These nations have opted to move into the digital age to:
- enhance the well-being of their population,
- improve socio-economic competitiveness,
- bolster homeland security.
The modernisation of the civil register is at the very heart of any initiative to modernise the state.
It guarantees one crucial point: the high reliability of the bond between the citizen as an individual and society as a whole, as managed by the state. It is the trust in this social bond that makes a nation strong.
This is why the use of digital technologies for the modernisation of the state has to start by strengthening trust in the social bond and, as far as the digital world is concerned, strengthening the legal framework on which this bond is founded. Thales' solutions reflect the company's desire to help government partners achieve these goals.
Role of hospitals and maternities
This form of support involves establishing closer collaboration between computerised civil registry services and hospitals and maternity centres, in particular in highly-populated areas.
Over time, the impact of this additional support will be a sharp decrease in the rate of children not declared within the legal time period after birth.
It will reduce complications related to the need to have recourse to court decisions made on request in place of official birth certificates.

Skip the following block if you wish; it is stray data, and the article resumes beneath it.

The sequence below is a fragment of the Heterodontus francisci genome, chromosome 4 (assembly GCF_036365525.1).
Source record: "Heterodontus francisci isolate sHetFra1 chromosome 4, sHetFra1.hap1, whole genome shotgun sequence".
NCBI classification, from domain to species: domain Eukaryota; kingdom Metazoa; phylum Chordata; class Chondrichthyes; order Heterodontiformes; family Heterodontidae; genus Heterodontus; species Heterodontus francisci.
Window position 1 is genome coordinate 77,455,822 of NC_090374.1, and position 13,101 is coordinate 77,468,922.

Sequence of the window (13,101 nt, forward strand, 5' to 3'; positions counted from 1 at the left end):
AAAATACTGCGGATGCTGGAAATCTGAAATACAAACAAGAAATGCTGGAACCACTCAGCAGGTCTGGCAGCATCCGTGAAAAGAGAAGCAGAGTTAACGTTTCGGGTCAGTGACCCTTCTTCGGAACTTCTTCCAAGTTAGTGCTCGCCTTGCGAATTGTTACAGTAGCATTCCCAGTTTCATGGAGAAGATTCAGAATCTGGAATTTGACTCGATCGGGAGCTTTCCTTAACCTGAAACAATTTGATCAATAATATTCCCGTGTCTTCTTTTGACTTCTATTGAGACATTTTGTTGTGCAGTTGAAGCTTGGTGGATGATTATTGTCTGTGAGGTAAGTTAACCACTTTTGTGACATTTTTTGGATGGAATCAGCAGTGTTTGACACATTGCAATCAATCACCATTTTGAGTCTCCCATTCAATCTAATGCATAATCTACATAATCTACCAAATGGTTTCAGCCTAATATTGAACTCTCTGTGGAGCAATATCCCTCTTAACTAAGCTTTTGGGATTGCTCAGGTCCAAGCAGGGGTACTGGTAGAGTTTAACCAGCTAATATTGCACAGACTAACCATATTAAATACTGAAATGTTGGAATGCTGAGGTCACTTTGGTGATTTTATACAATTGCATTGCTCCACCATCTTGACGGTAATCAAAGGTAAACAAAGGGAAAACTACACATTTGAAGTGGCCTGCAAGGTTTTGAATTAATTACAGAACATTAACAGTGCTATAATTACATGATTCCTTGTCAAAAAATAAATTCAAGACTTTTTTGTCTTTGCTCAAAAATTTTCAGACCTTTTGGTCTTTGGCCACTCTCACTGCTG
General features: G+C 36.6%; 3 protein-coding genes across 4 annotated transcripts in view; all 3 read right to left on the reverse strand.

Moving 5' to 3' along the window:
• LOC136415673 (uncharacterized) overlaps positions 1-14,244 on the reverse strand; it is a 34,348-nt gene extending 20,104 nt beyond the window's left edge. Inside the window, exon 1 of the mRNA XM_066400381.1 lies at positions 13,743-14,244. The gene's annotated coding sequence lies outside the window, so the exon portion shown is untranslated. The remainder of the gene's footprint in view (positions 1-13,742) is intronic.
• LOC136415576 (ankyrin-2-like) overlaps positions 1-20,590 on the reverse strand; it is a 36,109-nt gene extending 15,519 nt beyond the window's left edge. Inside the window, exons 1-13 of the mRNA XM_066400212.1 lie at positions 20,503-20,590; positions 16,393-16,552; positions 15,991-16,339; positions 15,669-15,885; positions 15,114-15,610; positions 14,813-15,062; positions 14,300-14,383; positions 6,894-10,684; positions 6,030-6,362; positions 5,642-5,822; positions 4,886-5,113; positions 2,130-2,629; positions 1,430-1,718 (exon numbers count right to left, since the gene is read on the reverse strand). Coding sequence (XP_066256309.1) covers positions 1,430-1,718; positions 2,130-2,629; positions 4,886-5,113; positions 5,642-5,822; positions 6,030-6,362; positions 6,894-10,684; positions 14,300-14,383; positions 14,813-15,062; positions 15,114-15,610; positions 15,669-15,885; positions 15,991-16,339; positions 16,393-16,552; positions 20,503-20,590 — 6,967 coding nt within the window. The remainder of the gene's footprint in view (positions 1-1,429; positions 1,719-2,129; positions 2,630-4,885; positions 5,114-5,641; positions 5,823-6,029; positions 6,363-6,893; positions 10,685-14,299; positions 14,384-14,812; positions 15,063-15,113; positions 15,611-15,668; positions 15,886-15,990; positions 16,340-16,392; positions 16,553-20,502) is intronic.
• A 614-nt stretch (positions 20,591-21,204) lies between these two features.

Besides, the proximity of civil registry offices in highly-populated peripheral areas may lead to a better rate of the declaration of children born outside healthcare facilities, after investigations made in the field to check the authenticity and admissibility of the declaration.
It is thus essential to think of the deployment of a new civil registry system as part of a process of regional development and as a means of strengthening the social bond between the citizen and the state in the form of its government administration.
Biometrics and civil registration
Biometrics is the perfect tool to secure entries into the civil register and the identification of citizens
Biometrics and the construction of an AFIS (Automated Fingerprint Identification System) may prove to be of essential assistance in securing the identification of citizens, in countries where the reliability of traditional identification information is unsure.
Typically information (or lack of) relating to dates, place of birth, addresses, the similarity between names, the ambiguity regarding names and pseudonyms (which may be used alternatively depending upon circumstances, etc.) are causes of errors.